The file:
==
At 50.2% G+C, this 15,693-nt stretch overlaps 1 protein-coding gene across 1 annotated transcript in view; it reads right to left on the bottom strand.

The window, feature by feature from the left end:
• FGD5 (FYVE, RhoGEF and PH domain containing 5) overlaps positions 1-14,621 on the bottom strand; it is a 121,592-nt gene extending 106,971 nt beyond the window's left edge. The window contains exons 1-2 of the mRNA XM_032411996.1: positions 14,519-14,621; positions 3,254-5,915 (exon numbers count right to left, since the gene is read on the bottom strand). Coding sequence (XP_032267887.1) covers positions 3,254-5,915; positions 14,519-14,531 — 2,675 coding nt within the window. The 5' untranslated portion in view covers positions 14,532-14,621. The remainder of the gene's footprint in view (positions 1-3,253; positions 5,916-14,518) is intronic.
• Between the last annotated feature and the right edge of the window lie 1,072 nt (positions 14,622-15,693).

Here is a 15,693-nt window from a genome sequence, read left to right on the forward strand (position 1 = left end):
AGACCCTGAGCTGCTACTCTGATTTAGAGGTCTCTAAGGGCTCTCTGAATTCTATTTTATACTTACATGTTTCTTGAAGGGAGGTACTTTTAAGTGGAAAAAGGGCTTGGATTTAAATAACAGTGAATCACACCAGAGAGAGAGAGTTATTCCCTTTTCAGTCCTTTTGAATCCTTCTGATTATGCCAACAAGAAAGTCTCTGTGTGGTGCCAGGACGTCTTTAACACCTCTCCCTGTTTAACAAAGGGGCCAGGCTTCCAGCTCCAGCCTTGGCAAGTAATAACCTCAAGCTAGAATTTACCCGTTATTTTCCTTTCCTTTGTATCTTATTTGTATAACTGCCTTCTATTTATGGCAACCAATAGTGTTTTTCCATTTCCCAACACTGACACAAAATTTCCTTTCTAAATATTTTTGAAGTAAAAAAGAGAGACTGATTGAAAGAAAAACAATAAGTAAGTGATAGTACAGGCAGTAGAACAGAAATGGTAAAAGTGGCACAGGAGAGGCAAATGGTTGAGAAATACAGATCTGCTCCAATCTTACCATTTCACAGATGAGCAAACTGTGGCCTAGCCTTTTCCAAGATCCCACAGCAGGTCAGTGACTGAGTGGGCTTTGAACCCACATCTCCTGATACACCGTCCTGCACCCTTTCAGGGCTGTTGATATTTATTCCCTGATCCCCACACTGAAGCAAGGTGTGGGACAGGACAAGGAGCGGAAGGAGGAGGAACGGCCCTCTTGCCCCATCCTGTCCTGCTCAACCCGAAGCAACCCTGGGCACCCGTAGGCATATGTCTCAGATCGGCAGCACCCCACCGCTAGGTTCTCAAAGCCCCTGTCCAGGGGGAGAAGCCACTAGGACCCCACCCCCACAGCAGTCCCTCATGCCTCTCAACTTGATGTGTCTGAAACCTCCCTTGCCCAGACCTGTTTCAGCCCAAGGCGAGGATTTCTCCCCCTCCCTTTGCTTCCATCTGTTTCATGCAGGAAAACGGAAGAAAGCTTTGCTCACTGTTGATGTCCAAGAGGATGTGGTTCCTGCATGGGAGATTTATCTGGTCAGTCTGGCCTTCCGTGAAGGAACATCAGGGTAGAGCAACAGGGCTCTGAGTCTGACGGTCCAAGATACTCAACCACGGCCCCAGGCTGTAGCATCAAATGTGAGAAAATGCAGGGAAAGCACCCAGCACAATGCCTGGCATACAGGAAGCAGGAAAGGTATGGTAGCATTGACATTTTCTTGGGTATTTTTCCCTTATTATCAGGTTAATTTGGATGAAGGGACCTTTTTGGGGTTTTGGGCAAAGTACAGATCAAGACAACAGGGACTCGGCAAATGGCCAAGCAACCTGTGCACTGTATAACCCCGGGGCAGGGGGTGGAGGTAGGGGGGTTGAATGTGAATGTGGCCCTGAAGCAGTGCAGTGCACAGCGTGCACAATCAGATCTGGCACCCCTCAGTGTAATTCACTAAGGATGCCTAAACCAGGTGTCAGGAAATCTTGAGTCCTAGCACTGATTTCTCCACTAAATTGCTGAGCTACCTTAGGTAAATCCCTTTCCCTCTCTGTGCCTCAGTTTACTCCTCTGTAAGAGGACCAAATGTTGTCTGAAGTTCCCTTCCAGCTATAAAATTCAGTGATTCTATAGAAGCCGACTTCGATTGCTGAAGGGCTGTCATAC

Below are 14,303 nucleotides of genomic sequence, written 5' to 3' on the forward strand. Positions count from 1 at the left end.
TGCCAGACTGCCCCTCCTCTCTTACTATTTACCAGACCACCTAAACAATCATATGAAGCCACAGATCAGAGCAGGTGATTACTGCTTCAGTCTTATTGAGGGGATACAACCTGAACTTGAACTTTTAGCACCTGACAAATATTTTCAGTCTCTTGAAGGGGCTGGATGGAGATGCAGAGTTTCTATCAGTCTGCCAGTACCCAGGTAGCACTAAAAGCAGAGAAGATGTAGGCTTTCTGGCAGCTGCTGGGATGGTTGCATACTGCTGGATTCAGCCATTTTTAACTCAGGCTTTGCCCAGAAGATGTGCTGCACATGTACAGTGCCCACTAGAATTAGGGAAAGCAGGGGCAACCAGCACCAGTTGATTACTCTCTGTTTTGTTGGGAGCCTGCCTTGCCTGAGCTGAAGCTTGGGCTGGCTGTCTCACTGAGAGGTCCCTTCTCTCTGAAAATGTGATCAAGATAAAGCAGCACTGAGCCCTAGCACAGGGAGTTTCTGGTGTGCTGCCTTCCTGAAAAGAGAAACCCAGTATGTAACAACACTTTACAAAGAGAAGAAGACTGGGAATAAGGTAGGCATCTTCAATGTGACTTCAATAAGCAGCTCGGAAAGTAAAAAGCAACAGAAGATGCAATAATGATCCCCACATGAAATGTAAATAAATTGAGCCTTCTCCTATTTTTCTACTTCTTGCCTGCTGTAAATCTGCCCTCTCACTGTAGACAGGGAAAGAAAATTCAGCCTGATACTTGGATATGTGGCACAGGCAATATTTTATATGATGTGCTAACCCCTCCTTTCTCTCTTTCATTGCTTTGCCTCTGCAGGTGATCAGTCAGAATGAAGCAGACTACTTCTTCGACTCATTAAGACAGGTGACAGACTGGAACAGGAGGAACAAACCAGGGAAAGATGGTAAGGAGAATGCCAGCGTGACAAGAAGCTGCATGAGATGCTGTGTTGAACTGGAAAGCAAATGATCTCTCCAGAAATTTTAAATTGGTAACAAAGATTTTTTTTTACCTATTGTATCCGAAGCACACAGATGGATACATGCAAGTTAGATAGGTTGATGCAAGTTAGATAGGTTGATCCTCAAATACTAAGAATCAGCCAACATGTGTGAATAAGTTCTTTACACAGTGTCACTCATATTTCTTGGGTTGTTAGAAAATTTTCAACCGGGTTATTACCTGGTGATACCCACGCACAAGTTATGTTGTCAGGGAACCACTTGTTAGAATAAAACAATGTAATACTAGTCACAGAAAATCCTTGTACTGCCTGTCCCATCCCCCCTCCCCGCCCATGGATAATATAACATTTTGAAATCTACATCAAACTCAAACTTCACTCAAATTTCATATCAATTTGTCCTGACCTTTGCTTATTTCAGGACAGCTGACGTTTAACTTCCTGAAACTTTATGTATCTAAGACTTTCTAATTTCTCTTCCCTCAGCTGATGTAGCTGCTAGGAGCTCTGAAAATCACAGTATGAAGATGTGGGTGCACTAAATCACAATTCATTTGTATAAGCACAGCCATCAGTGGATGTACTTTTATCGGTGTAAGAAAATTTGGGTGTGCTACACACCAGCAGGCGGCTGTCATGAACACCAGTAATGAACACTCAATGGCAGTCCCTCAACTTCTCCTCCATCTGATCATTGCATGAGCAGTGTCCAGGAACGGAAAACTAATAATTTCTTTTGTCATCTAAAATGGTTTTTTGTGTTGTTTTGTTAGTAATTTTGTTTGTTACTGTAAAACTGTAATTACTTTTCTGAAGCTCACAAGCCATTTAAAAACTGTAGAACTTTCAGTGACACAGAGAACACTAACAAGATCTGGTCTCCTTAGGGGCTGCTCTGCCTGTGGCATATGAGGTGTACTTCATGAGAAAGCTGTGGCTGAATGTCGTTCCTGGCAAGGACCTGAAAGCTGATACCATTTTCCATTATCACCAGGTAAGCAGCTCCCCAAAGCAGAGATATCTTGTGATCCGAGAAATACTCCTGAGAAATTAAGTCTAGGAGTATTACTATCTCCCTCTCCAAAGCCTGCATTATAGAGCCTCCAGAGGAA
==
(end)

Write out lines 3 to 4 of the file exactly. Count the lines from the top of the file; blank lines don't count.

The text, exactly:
• FGD5 (FYVE, RhoGEF and PH domain containing 5) overlaps positions 1-14,621 on the bottom strand; it is a 121,592-nt gene extending 106,971 nt beyond the window's left edge. The window contains exons 1-2 of the mRNA XM_032411996.1: positions 14,519-14,621; positions 3,254-5,915 (exon numbers count right to left, since the gene is read on the bottom strand). Coding sequence (XP_032267887.1) covers positions 3,254-5,915; positions 14,519-14,531 — 2,675 coding nt within the window. The 5' untranslated portion in view covers positions 14,532-14,621. The remainder of the gene's footprint in view (positions 1-3,253; positions 5,916-14,518) is intronic.
• Between the last annotated feature and the right edge of the window lie 1,072 nt (positions 14,622-15,693).